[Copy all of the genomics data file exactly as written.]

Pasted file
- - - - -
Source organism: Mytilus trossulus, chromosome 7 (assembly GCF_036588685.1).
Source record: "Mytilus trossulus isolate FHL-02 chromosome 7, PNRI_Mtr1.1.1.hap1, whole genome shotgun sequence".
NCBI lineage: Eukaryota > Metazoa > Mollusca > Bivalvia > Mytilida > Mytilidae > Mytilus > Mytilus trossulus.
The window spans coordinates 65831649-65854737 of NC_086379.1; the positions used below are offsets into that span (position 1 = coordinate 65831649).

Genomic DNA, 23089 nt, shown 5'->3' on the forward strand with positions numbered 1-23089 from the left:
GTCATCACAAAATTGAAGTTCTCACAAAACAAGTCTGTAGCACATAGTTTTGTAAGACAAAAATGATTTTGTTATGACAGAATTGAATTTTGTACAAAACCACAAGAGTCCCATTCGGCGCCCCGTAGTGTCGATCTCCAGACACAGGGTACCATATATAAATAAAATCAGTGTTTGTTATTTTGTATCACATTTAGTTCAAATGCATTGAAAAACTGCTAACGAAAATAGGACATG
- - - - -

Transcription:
Source organism: Mytilus trossulus, chromosome 7 (assembly GCF_036588685.1).
Source record: "Mytilus trossulus isolate FHL-02 chromosome 7, PNRI_Mtr1.1.1.hap1, whole genome shotgun sequence".
NCBI lineage: Eukaryota > Metazoa > Mollusca > Bivalvia > Mytilida > Mytilidae > Mytilus > Mytilus trossulus.
The window spans coordinates 65831649-65854737 of NC_086379.1; the positions used below are offsets into that span (position 1 = coordinate 65831649).

Genomic DNA, 23089 nt, shown 5'->3' on the forward strand with positions numbered 1-23089 from the left:
GTCATCACAAAATTGAAGTTCTCACAAAACAAGTCTGTAGCACATAGTTTTGTAAGACAAAAATGATTTTGTTATGACAGAATTGAATTTTGTACAAAACCACAAGAGTCCCATTCGGCGCCCCGTAGTGTCGATCTCCAGACACAGGGTACCATATATAAATAAAATCAGTGTTTGTTATTTTGTATCACATTTAGTTCAAATGCATTGAAAAACTGCTAACGAAAATAGGACATG